Neural Science

‘Dream Weaver’ singer Gary Wright dies at age 80 after health battle

Gary Wright, the singer known for his 1970s classic “Dream Weaver,” died Sept. 4, his son confirmed to NBC News. He was 80.

Wright’s death was due to Parkinson’s disease and Lewy body dementia, Justin Wright said. He was diagnosed with Parkinson’s six to seven years ago and was later diagnosed with dementia, the statement said.

A soft rock classic, “Dream Weaver,” from Wright’s album of the same name, was released in late 1975 and peaked at No. 2 on the Billboard Hot 100 in 1976, helping to pave the way for the use synthesizers in pop music.

Gary Wright, performing in 1978.United Archives via Getty Images

“Dream Weaver” also enjoyed a pop culture rebirth in the 1992 movie “Wayne’s World,” when Mike Myers’ Wayne first sees Tia Carrere’s Cassandra perform and becomes instantly smitten with her. The song was also featured in the films “The People vs. Larry Flynt” and “Toy Story 3.”

While “Dream Weaver” was Wright’s signature song, he also enjoyed success with “Love Is Alive,” which also went to No. 2 on the Billboard Hot 100. He also released songs “Phantom Writer” and “Really Wanna Know You.” His last solo album was 2010’s “Connected.”

Wright also founded the band Spooky Tooth and played on all of The Beatles’ George Harrison’s solo albums, including his landmark 1970 release “All Things Must Pass.” He also frequently performed with Ringo Starr and His All-Starr Band.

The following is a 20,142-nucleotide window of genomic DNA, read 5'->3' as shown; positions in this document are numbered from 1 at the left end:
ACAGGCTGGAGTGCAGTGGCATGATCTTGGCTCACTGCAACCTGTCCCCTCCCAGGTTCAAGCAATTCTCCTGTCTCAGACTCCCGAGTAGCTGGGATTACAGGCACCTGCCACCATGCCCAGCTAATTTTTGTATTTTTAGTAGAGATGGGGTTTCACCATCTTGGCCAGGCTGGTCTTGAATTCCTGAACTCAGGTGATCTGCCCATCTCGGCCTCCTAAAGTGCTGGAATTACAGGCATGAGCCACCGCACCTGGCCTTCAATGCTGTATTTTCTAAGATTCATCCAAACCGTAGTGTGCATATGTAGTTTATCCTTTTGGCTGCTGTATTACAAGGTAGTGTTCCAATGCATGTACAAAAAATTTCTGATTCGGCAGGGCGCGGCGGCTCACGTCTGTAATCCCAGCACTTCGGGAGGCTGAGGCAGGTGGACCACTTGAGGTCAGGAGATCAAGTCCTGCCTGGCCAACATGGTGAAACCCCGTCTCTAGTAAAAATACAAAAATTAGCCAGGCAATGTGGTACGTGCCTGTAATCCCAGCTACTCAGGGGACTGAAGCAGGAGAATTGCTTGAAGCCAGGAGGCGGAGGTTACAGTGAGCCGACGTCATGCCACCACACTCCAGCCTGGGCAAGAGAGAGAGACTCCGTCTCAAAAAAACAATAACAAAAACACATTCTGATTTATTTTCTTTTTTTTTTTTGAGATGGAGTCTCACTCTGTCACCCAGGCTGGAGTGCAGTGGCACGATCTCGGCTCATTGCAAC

Gary Wright died of Lewy body dementia and Parkinson’s disease

Wright’s son confirmed his cause of death was due to Lewy body dementia and Parkinson’s disease, which are related conditions.

Lewy body dementia, one of the most common causes of dementia, occurs when a certain type of protein accumulates in the brain, leading to “problems with thinking, movement, behavior and mood,” according to the National Institute on Aging. Lewy body dementia was also actor Robin Williams’ cause of death.

Parkinson’s disease and Lewy body dementia are related because people with Parkinson’s often have deposits in their brain of the same type of protein, according to Johns Hopkin’s Medicine. These deposits, called Lewy bodies, cause many of the mental and physical symptoms people with Parkinson’s experience, such as mood changes and difficulty with movement.

For both Parkinson’s disease and Lewy body dementia, it’s generally a complication from the conditions that takes a person’s life, such as falling or pneumonia, according to the Parkinson’s Foundation, or immobility or swallowing issues, per Cleveland Clinic.

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